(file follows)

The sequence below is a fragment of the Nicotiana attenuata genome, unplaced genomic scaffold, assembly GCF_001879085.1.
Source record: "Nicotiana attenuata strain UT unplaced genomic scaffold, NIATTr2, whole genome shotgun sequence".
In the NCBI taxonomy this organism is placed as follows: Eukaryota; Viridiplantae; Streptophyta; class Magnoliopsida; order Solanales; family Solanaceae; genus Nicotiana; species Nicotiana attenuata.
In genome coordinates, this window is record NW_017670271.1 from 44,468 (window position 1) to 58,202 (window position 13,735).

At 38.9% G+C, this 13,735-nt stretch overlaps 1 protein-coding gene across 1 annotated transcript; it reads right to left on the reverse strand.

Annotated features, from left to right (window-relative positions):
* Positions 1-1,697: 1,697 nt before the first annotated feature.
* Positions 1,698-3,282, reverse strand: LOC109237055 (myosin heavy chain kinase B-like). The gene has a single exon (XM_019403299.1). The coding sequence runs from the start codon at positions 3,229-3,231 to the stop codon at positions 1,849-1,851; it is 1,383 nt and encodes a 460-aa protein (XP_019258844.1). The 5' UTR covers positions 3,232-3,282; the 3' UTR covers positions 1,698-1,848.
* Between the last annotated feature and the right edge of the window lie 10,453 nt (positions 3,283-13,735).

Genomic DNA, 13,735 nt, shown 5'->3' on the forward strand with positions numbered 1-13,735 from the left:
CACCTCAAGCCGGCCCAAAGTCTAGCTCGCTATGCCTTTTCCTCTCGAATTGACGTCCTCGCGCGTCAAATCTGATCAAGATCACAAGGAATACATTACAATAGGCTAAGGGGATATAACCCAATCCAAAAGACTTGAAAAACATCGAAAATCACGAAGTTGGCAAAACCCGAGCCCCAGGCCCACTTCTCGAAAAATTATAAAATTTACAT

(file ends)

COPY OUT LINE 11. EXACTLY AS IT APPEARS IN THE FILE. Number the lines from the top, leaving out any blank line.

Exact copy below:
CACCTCAAGCCGGCCCAAAGTCTAGCTCGCTATGCCTTTTCCTCTCGAATTGACGTCCTCGCGCGTCAAATCTGATCAAGATCACAAGGAATACATTACAATAGGCTAAGGGGATATAACCCAATCCAAAAGACTTGAAAAACATCGAAAATCACGAAGTTGGCAAAACCCGAGCCCCAGGCCCACTTCTCGAAAAATTATAAAATTTACAT